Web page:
Computation details

First – principles calculations based on density functional theory (DFT) were performed in the CASTEP code with a PBE and CA-PZ exchange-correlation functional form of the GGA and LDA, respectively39. The plane-wave cut-off energy was 500 eV, and the Brillouin-zone sampling was performed with the Monkhorst-Pack grid with a k-points sampling of 7 × 7 × 7. The 5d76s2 and 3s23p3 were taken as valence electron for Ir and P atoms, respectively. Broyden–Fletcher–Goldfarb–Shanno (BFGS) scheme was considered as the minimization algorithm46. The bulk modulus, shear modulus, Young’s modulus, and Poisson’s ratio were estimated by using the Voigt-Reuss-Hill approximation47.

Additional Information

How to cite this article: Wang, P. et al. Elastic, magnetic and electronic properties of iridium phosphide Ir2P. Sci. Rep. 6, 21787; doi: 10.1038/srep21787 (2016).


  1. 1.

    , & Designing superhard materials. Science 308, 1268–1269 (2005).

  2. 2.

    New materials from high-pressure experiments. Nature Mater. 1, 19–25 (2002).

  3. 3.

    et al. Is rhenium diboride a superhard material? Adv. Mater. 20, 4780–4783 (2008).

  4. 4.

    , & Transition Metal Borides: Superhard versus Ultra-incompressible. Adv. Mater. 20, 3620–3626 (2008).

  5. 5.

    et al. Stability and strength of transition-metal tetraborides and triborides. Phys. Rev. Lett. 108, 255502 (2012).

  6. 6.

    et al. Synthesis of Ultra-Incompressible Superhard Rhenium Diboride at Ambient Pressure. Science. 316, 436–439 (2007).

  7. 7.

    et al. Discovery of a superhard iron tetraboride superconductor. Phys. Rev. Lett. 111, 157002 (2013).

  8. 8.

    et al. Hardness, elastic, and electronic properties of chromium monoboride. Appl. Phys. Lett. 106, 221902 (2015).

  9. 9.

    et al. Structure, bonding, and possible superhardness of CrB4. Phys. Rev. B 85, 144116 (2012).

  10. 10.

    & Hard and Superhard Materials: RhB1.1 and IrB1.35. Chem. Mater. 21, 1407–1409 (2009).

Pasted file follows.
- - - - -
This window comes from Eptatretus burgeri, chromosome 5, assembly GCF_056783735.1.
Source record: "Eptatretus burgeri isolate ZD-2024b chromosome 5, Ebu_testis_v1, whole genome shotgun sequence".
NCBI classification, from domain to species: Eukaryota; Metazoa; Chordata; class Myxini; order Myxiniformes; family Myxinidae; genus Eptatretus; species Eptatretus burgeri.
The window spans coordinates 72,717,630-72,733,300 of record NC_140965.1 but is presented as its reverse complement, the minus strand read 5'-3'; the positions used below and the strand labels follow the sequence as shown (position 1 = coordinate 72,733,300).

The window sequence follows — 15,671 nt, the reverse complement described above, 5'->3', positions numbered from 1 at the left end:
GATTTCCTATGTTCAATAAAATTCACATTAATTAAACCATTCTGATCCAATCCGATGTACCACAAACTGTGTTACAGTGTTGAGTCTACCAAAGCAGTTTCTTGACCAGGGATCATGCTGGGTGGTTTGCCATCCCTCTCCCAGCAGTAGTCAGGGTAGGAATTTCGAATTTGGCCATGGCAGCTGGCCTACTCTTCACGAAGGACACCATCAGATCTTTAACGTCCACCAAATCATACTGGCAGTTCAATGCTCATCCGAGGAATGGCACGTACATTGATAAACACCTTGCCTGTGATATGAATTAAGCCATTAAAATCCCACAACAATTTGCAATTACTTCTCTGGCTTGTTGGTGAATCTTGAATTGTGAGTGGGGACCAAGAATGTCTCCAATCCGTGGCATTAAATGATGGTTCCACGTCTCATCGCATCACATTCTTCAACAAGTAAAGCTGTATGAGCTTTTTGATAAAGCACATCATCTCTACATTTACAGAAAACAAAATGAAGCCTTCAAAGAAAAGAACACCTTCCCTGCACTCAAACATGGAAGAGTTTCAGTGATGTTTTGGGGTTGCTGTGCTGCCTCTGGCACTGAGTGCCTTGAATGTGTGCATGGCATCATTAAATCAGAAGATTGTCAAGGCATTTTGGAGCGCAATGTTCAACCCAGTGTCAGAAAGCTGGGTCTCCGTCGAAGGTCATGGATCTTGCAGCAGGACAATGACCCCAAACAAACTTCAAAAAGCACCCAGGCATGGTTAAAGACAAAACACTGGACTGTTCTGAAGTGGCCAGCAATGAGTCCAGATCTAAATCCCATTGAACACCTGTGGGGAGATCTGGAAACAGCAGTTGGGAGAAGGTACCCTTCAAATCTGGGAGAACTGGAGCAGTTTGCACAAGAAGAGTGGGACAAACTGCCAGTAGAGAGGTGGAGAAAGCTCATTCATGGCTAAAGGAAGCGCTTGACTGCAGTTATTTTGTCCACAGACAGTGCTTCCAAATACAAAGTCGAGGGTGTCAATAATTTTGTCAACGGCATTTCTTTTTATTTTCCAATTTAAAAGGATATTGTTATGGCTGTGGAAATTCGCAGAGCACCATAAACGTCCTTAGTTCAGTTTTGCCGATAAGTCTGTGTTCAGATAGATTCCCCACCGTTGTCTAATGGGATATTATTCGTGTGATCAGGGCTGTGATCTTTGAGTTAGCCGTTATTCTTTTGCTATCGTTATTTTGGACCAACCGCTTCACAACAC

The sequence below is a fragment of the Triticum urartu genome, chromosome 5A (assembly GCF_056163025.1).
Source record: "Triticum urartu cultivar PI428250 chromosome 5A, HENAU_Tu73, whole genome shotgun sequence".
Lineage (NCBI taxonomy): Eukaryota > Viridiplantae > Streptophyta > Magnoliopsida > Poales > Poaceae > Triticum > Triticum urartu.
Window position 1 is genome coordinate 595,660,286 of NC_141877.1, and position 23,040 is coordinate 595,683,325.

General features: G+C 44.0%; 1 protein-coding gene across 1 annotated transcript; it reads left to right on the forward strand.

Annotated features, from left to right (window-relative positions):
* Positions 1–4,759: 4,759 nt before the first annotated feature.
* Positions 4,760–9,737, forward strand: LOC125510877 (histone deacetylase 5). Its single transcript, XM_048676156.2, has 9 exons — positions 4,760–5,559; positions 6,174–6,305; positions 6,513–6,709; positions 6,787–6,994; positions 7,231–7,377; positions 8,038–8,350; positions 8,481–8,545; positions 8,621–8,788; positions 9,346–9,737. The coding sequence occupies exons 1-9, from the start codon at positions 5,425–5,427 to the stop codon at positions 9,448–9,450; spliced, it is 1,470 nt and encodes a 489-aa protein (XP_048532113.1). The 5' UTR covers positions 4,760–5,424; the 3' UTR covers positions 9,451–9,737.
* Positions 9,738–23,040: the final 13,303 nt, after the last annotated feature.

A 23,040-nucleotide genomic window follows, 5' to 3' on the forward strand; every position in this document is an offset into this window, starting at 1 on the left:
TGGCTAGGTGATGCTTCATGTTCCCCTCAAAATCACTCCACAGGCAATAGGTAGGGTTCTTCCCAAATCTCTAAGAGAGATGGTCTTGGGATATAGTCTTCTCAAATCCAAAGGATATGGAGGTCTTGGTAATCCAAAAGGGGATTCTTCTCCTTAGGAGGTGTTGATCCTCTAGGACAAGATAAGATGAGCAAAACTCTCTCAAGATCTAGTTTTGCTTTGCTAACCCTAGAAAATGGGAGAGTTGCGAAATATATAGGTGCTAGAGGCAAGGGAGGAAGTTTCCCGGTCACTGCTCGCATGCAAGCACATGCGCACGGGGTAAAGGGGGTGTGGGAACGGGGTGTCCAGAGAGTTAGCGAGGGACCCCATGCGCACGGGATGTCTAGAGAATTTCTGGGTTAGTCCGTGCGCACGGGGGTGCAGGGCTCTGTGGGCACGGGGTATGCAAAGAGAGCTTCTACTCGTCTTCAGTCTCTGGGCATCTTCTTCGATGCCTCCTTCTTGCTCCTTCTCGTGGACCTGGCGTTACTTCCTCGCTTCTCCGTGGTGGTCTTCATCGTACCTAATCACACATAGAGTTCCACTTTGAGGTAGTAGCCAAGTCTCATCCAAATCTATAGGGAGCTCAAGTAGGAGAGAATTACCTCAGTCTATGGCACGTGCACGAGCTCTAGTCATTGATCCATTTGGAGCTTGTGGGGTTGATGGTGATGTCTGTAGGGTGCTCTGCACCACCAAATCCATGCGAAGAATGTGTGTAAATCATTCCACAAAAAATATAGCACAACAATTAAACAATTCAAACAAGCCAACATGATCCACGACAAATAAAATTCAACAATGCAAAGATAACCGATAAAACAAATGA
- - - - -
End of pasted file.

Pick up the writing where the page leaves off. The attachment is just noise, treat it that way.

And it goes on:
11. 11.

    et al. Thermal equation of state of rhenium diboride by high pressure-temperature synchrotron x-ray studies. Phys. Rev. B 78, 224106 (2008).

  12. 12.

    et al. Electronic structure, phase stability, and hardness of the osmium borides, carbides, nitrides, and oxides: First-principles calculations. J. Phys. Chem. Solids 69, 2096–2102 (2008).

  13. 13.

    , , & Structural, mechanical and electronic properties of 3d transition metal nitrides in cubic zincblende, rocksalt and cesium chloride structures: a first-principles investigation. J. Phys. Condens Matter 26, 025404 (2014).

  14. 14.

    et al. Synthesis and characterization of a binary noble metal nitride. Nat. Mater. 3, 294–297 (2004).

  15. 15.

    et al. Synthesis, crystal structure, and elastic properties of novel tungsten nitrides. Chem. Mater. 24, 3023–3028 (2012).

  16. 16.

    , & A high-pressure and high-temperature synthesis of platinum carbide. Solid State Commun. 133, 55–59 (2005).

  17. 17.

    et al. Bulk Re2C: Crystal structure, hardness, and ultra-incompressibility. Cryst. Growth Des. 10, 5024–5026 (2010).

  18. 18.

    , & Electronic structure and mechanical properties of osmium borides, carbides and nitrides from first principles. Solid State Commun. 146, 450–453 (2008).

  19. 19.

    , & Structural, mechanical properties and fracture mechanism of RuB1.1. Dalton Trans. 43, 5168–5174 (2014).

  20. 20.

    et al. Reduction of the bulk modulus at high pressure in CrN. Nature Mater. 8, 947–951 (2009).

  21. 21.

    et al. Experimental invalidation of phase-transition-induced elastic softening in CrN. Phys. Rev. B 86, 064111 (2012).

  22. 22.

    , Marten, T. & Abrikosov, I. A. Questionable collapse of the bulk modulus in CrN. Nature Mater. 9, 283–284 (2010).

  23. 23.

    et al. Origin of hardness in WB4 and its implications for ReB4, TaB4, MoB4, TcB4, and OsB4. Appl. Phys. Lett. 93, 101905 (2008).

  24. 24.

    et al. Materials properties of ultra-Incompressible Re2P. Chem. Mater. 24, 3240–3246 (2012).

  25. 25.

    et al. Nanoscaled metal borides and phosphides: recent developments and perspectives. Chem. Rev. 113, 7981 (2013).

  26. 26.

    Novel catalysts for advanced hydroprocessing: transition metal phosphides. J. Catal. 216, 343–352 (2003).

  27. 27.

    et al. Pressure-induced zigzag phosphorus chain and superconductivity in boron monophosphide. Sci. Rep. 5, 8761 (2015).

  28. 28.

    et al. Single‐Crystal Nanotubes of II3–V2 Semiconductors. Angew. Chem., Int. Ed. 118, 7730–7734 (2006).

  29. 29.

    et al. High-pressure synthesis and in-situ high pressure x-ray diffraction study of cadmium tetraphosphide. J. Appl. Phys. 113, 053507 (2013).

  30. 30.

    , , & Evolution of luminescence from doped gallium phosphide over 40 Years. J. Electron. Mater. 38, 640–646 (2009).

  31. 31.

    Crystal chemistry of the chalcogenides and pnictides of the transition elements. Struct. Bond. 4, 83–229 (1968).